The Uganda National Oil Company Ltd has voted to increase its shares in the upstream oil and gas business by five per cent, in addition to investing in downstream and midstream activities.
Upstream activities involve exploration to oil production; midstream activities involve commercialisation of oil and gas, including processing and evacuation to the markets, refinery and pipeline, while downstream activities involve storage of the final products.
“Our analysis of the oil and gas projects shows they are not only strategic assets but profitable business ventures as well,” said Emmanuel Katongole, the chairperson of UNOC board of directors.
Current laws give the government a fixed 15 per cent stake in all upstream activities but UNOC is concluding the process to manage its 15 per cent interest in the Kingfisher development area (Hoima) and Tilenga Development Projects (Buliisa and Nwoya districts oil fields).
UNOC wants to go into exploration with interests far above what has been prescribed by the law, riding on model production sharing agreements, which prescribe 20 per cent state participation.
“Any participating interest that UNOC will acquire in the new ventures will be above the mandatory 15 per cent state participation,” UNOC’s chief legal and corporate affairs officer, Peter Mulisa, told The EastAfrican.
The EastAfrican has learnt that UNOC is going into oil exploration through joint ventures. This will follow completion of ongoing data analysis and a competitive process to pick potential partners.
“The government will fund its participating interest in a refinery and pipeline. The upstream cost for development is funded by licensed oil companies. As such, the government is not required to finance its share of the costs,” said UNOC spokesman Ibrahim Kasita, when asked about funding modalities for the enormous ventures.
In downstream activities, UNOC is focusing on the Buloba Storage Terminal and the management of Jinja Storage Terminal. The company intends to develop, build and operate the multi-user petroleum refined products storage terminal at Buloba, near Kampala, through a joint venture.
UNOC has been managing the Jinja Storage Terminal since the end of May and plans to include use of water transport on Lake Victoria to ease transportation of petroleum products to the terminal.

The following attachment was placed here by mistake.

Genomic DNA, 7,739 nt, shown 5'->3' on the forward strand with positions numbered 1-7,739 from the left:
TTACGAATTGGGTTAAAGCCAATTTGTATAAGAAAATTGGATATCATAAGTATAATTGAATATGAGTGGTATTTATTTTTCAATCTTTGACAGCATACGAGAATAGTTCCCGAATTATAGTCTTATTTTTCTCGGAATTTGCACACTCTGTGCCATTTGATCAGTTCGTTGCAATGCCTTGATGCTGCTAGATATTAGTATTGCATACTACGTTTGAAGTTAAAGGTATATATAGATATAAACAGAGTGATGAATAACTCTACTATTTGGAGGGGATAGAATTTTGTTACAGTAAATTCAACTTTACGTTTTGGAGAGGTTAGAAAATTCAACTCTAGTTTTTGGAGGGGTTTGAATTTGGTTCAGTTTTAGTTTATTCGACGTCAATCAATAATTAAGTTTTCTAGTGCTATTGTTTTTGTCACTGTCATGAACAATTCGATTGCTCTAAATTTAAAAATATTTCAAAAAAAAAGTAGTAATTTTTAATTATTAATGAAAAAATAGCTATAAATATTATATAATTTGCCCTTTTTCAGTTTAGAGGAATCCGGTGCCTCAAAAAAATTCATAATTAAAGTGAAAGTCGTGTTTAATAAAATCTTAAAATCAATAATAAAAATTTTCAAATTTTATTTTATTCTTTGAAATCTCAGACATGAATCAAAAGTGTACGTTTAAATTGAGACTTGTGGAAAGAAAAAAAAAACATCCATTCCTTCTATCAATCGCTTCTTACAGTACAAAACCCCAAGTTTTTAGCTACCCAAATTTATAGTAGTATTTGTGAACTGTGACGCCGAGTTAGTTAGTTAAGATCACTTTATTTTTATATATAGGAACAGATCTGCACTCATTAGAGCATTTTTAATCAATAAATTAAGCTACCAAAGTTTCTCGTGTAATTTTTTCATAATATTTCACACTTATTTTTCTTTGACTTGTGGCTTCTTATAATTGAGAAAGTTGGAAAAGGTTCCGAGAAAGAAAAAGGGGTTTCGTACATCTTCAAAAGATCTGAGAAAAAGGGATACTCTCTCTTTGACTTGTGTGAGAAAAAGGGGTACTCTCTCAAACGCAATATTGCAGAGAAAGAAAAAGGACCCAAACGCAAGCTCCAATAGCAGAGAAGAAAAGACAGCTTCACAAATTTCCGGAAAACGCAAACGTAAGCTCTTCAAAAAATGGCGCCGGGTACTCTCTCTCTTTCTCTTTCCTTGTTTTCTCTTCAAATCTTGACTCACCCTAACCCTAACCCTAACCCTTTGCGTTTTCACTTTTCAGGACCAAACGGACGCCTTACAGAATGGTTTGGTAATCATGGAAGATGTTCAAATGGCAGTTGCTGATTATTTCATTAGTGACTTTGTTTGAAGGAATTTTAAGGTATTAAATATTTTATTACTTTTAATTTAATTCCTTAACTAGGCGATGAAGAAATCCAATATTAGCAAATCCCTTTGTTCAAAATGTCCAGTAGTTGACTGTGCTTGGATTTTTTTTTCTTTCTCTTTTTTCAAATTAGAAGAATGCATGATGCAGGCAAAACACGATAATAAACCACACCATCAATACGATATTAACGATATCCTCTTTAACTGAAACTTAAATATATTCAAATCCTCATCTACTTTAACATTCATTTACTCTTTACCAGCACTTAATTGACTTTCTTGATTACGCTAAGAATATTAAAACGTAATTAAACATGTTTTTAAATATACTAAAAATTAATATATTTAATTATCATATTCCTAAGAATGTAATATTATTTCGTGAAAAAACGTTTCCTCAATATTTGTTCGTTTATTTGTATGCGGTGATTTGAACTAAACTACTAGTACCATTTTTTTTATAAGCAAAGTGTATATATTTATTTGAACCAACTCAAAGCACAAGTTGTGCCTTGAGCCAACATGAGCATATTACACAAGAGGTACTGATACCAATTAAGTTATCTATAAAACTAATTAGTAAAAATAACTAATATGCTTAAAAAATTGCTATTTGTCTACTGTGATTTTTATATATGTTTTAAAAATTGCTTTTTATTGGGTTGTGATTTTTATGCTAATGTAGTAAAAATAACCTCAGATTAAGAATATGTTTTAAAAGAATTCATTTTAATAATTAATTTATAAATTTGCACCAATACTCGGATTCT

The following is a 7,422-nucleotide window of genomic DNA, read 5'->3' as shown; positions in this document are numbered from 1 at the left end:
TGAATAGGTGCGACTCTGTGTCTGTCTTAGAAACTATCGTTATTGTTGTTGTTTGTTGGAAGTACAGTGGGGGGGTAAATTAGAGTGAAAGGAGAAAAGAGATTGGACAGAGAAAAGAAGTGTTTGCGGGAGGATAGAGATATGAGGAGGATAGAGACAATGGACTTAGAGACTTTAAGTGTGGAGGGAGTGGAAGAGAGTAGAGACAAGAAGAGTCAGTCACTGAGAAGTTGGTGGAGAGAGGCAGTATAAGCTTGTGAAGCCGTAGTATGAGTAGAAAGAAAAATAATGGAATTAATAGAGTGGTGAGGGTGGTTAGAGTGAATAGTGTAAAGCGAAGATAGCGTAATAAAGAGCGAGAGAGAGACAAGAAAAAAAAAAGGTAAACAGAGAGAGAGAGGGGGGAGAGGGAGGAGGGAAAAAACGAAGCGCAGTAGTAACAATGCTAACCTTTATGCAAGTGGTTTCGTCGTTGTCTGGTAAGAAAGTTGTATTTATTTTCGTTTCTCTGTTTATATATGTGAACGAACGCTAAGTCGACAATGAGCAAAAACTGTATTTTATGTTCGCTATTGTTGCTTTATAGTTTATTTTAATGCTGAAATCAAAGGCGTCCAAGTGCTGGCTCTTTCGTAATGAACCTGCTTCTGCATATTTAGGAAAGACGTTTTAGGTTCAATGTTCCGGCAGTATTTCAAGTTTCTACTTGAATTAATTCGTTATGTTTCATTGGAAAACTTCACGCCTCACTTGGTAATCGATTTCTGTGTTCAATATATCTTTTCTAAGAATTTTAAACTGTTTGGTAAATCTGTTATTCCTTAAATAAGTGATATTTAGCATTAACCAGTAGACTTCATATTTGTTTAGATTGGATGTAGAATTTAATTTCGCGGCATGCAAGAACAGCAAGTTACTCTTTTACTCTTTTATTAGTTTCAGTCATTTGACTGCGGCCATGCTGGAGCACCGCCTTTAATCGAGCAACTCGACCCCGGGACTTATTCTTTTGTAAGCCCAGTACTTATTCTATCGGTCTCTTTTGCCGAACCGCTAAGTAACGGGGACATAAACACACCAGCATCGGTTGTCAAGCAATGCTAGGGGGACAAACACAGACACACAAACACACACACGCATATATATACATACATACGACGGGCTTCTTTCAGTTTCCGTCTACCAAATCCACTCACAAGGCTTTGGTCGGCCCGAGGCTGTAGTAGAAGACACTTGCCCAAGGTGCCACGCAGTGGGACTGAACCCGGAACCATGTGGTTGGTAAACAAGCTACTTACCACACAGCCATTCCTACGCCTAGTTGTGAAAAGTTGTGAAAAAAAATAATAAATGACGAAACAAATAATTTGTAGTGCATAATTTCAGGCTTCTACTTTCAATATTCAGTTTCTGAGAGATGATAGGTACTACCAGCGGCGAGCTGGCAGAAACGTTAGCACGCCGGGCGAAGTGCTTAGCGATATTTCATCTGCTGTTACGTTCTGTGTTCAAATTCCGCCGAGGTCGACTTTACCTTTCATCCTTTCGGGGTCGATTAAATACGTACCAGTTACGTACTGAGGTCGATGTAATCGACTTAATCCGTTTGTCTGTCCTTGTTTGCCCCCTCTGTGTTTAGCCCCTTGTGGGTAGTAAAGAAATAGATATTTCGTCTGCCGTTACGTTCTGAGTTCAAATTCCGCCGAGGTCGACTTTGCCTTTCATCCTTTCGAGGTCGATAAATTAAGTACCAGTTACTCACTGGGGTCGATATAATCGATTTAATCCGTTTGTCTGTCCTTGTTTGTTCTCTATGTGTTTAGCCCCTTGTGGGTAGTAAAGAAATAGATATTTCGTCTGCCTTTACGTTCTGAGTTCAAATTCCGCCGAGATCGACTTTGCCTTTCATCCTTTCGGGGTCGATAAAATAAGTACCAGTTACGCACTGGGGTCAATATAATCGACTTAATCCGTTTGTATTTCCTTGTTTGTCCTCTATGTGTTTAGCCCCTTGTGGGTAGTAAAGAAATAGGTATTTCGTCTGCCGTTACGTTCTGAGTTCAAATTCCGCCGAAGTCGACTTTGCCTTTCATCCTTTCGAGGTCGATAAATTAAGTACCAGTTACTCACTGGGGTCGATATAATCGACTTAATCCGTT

Uganda’s business interests
UNOC, which is a wholly-owned government company, will oversee the country’s business interests. In mid-November, the firm’s shareholders approved top oil and gas projects involving exploration, refinery, pipeline, storage and management of the industrial park in Hoima for investment.
According to sources familiar with the deal, estimates for the refinery and pipeline alone show the government would need to invest close to $800 million.
UNOC’s shareholders are the Minister for Energy and Mineral Development who will take a controlling stake of 51 per cent, while the Minister for Finance, Planning and Economic Development will have a 49 per cent stake on behalf of the government.
The shareholders are expected to largely raise required capital for two midstream projects – the oil refinery and the East Africa Crude Oil Pipeline.
The government has agreed to a proposal to own a 15 per cent stake in the pipeline and hopes to invest at least $250 million.
It will cost $3.55 billion to construct a 1,445km pipeline from Hoima in western Uganda to the port of Tanga in Tanzania, at a tariff of $12.2 per barrel, according to the Inter-Governmental Agreements signed between Uganda and Tanzania early this year.
The final cost estimates are expected when the front-end engineering design (FEED) study is completed and submitted. The initial target date for completion of the East Africa Crude Oil Pipeline FEED, which started in January, was August.
However, the assistant commissioner in charge of Pipelines Development at the Directorate of Petroleum John Bosco Habumugisha told The EastAfrican that the August target date had since “shifted.”
The FEED, which is being undertaken by Gulf Interstate Engineering, will be used to determine project costs, which are used as a basis for bidding, design and to source funding from financiers.
UNOC also plans to take 40 per cent shares in the refinery project and has budgeted for at least $500 million worth of its shares in the project.
However, the refinery investor is yet to be identified as government continues to hold dialogue Chinese-led consortium Guangzhou DongSong Energy Group Co Ltd and Albertine Graben Refinery Consortium.
Concerns over how the government will raise the required capital also remain.
The participating interests shall be held through UNOC’s wholly owned subsidiaries: National Pipeline Company Uganda Ltd and Uganda Refinery Holding Company Ltd.
UNOC is also looking to manage and operate the Kabaale petro-chemical industrial park, which will be on the 29.59 square kilometre piece of land acquired in Hoima. The Industrial Park will host the refinery, an international airport and related industries and warehouses.